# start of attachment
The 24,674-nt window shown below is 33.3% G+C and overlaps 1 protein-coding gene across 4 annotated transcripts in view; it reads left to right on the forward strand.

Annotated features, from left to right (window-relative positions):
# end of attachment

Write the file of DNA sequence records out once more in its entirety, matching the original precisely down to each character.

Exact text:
The 24,674-nt window shown below is 33.3% G+C and overlaps 1 protein-coding gene across 4 annotated transcripts in view; it reads left to right on the forward strand.

Annotated features, from left to right (window-relative positions):